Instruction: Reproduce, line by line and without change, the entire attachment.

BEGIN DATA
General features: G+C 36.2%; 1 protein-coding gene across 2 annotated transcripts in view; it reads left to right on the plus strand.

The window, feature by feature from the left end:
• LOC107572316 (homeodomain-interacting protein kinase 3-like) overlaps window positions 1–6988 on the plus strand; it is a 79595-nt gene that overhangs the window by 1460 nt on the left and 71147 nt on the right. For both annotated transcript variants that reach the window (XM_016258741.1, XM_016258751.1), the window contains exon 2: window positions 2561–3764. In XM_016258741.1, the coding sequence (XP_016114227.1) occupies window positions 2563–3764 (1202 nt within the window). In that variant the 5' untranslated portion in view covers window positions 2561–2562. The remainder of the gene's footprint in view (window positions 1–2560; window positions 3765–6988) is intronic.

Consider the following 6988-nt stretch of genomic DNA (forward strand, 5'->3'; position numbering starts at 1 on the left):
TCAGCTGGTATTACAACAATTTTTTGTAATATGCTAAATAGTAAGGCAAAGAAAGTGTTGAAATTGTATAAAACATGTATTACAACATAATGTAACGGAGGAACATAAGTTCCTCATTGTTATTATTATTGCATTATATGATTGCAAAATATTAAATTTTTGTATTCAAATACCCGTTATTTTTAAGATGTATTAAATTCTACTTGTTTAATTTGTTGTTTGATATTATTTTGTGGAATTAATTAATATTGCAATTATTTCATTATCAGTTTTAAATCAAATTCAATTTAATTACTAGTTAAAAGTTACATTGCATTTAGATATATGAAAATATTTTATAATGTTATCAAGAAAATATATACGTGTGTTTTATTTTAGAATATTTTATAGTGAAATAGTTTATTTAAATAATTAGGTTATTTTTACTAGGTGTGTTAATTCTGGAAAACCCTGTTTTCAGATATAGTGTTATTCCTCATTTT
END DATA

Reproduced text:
General features: G+C 36.2%; 1 protein-coding gene across 2 annotated transcripts in view; it reads left to right on the plus strand.

The window, feature by feature from the left end:
• LOC107572316 (homeodomain-interacting protein kinase 3-like) overlaps window positions 1–6988 on the plus strand; it is a 79595-nt gene that overhangs the window by 1460 nt on the left and 71147 nt on the right. For both annotated transcript variants that reach the window (XM_016258741.1, XM_016258751.1), the window contains exon 2: window positions 2561–3764. In XM_016258741.1, the coding sequence (XP_016114227.1) occupies window positions 2563–3764 (1202 nt within the window). In that variant the 5' untranslated portion in view covers window positions 2561–2562. The remainder of the gene's footprint in view (window positions 1–2560; window positions 3765–6988) is intronic.

Consider the following 6988-nt stretch of genomic DNA (forward strand, 5'->3'; position numbering starts at 1 on the left):
TCAGCTGGTATTACAACAATTTTTTGTAATATGCTAAATAGTAAGGCAAAGAAAGTGTTGAAATTGTATAAAACATGTATTACAACATAATGTAACGGAGGAACATAAGTTCCTCATTGTTATTATTATTGCATTATATGATTGCAAAATATTAAATTTTTGTATTCAAATACCCGTTATTTTTAAGATGTATTAAATTCTACTTGTTTAATTTGTTGTTTGATATTATTTTGTGGAATTAATTAATATTGCAATTATTTCATTATCAGTTTTAAATCAAATTCAATTTAATTACTAGTTAAAAGTTACATTGCATTTAGATATATGAAAATATTTTATAATGTTATCAAGAAAATATATACGTGTGTTTTATTTTAGAATATTTTATAGTGAAATAGTTTATTTAAATAATTAGGTTATTTTTACTAGGTGTGTTAATTCTGGAAAACCCTGTTTTCAGATATAGTGTTATTCCTCATTTT